Portland City Council rejects new protest restrictions

November 14, 2018 GMT

PORTLAND, Ore. (AP) — The Portland City Council on Wednesday rejected an ordinance that would have given Mayor Ted Wheeler new powers to regulate protests.

The mayor’s proposal failed 2-3 when Commissioner Nick Fish cast the deciding vote against it, the Oregonian/OregonLive reported .

Fish, an attorney, said his decision was “a close call” and that he was wary of any restrictions on free speech that may not pass legal muster. “I’m not convinced that we’ve done everything we can with the tools already at our disposal,” Fish said.


Commissioners Amanda Fritz and Chloe Eudaly also voted no. Wheeler and Commissioner Dan Saltzman voted yes.

Wheeler’s ordinance would have given him the power to dictate the conditions of rallies, such as where and when they may be held, if demonstrators have a history of violence and if public safety was jeopardized.

The mayor said he and Police Chief Danielle Outlaw developed the idea in response to a growing number of violent demonstrations in Portland since 2016, where right-wing and left-wing protesters clash.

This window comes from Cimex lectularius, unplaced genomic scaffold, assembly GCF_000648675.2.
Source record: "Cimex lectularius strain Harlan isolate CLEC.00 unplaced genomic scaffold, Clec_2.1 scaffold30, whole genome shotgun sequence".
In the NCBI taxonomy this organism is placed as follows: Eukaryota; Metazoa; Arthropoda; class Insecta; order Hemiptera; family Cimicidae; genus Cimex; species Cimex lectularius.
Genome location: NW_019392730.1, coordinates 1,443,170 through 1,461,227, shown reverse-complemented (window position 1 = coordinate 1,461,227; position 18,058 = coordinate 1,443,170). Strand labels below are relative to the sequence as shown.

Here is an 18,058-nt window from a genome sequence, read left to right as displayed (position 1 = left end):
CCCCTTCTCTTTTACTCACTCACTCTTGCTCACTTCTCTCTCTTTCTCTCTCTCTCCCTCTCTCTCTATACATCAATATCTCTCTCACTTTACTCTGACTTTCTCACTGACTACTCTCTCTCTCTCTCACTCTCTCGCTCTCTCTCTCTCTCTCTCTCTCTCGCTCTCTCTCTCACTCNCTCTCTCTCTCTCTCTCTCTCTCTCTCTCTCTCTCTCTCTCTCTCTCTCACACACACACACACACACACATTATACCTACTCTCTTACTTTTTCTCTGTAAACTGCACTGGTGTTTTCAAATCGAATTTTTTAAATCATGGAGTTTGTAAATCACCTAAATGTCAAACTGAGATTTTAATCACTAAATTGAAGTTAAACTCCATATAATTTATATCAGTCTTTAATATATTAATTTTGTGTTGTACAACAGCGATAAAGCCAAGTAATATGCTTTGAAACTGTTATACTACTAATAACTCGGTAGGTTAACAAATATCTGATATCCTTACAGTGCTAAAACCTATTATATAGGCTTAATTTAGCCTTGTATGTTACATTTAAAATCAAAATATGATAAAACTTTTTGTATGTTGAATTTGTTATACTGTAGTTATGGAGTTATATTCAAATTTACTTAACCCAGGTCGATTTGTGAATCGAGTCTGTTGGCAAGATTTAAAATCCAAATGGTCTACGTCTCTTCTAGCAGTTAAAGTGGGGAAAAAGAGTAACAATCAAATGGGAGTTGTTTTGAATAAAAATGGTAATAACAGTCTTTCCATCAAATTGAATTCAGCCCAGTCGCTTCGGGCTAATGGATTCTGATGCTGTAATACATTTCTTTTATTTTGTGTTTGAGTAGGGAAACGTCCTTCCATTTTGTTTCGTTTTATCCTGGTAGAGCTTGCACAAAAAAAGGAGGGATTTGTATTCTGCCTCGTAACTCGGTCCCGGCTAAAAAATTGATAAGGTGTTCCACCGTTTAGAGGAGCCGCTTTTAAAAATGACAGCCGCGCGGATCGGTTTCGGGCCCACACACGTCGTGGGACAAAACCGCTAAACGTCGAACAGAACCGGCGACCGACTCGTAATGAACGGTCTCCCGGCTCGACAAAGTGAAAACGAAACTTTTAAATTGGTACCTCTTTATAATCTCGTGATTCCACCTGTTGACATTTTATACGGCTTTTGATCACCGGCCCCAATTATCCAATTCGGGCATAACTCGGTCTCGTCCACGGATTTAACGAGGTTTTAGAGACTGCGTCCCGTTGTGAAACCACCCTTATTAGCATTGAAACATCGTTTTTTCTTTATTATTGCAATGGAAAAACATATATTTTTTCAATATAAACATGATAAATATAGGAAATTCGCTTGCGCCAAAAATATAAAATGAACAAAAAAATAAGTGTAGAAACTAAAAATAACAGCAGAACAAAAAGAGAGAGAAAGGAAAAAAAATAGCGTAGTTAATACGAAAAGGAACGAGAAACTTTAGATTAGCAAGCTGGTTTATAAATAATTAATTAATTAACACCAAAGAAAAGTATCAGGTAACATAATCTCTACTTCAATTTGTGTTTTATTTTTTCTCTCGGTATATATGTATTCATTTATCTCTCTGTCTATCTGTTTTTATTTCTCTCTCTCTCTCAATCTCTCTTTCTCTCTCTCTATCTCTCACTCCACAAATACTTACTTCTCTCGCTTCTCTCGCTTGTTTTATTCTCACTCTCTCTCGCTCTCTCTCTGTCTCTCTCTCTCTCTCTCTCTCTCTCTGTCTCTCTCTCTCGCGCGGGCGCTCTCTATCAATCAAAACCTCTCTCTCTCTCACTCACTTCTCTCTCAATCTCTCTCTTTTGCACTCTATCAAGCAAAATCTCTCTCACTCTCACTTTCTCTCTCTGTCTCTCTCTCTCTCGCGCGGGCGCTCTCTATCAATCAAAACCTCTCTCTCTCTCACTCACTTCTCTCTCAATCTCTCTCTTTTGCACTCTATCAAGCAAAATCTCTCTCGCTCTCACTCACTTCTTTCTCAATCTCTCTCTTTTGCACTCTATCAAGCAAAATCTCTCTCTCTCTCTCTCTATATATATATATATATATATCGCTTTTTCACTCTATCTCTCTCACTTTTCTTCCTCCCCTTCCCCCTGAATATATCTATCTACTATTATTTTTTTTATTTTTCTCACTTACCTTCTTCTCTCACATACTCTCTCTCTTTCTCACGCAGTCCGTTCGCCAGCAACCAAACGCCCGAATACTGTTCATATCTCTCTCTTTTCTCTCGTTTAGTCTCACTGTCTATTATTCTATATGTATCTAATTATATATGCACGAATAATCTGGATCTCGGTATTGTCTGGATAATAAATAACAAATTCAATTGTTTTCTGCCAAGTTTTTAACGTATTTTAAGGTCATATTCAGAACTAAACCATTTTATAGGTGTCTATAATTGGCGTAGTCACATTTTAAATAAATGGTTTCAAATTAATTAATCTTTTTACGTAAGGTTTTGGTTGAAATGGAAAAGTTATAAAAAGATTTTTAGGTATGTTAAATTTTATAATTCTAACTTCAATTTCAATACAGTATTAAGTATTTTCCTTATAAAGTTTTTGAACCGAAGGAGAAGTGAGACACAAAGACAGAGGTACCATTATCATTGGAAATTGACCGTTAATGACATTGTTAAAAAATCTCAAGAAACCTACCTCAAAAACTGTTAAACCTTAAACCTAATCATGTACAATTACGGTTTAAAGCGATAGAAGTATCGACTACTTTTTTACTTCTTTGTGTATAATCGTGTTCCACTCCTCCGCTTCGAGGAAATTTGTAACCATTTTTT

Outlaw has said those protests are difficult to police. She and the mayor contend new so-called “time, place and manner” restrictions on public gatherings would keep the public safer.

Eudaly said she believes Wheeler and Outlaw are well-intentioned and want to curtail political extremism. Yet Eudaly said she cannot “vote to expand their powers” in light of her view that significant police reforms are necessary.

Wheeler on Wednesday called his proposal legal, reasonable and necessary and criticized news coverage that called into question whether his proposal was constitutional.

The mayor also expressed exasperation and weariness. He said he tried unsuccessfully to keep right-wing agitators away from Portland by making public pleas. And he noted that the federal government declined his request to deny the right-wing Patriot Prayer group a protest permit, a request that drew condemnation of Wheeler because it was seen as an effort to curtail free expression.

Wheeler also appeared determined.

“We’re going to do a lot of different things,” he said. “We’re going to continue to enforce the laws.”


Information from: The Oregonian/OregonLive, http://www.oregonlive.com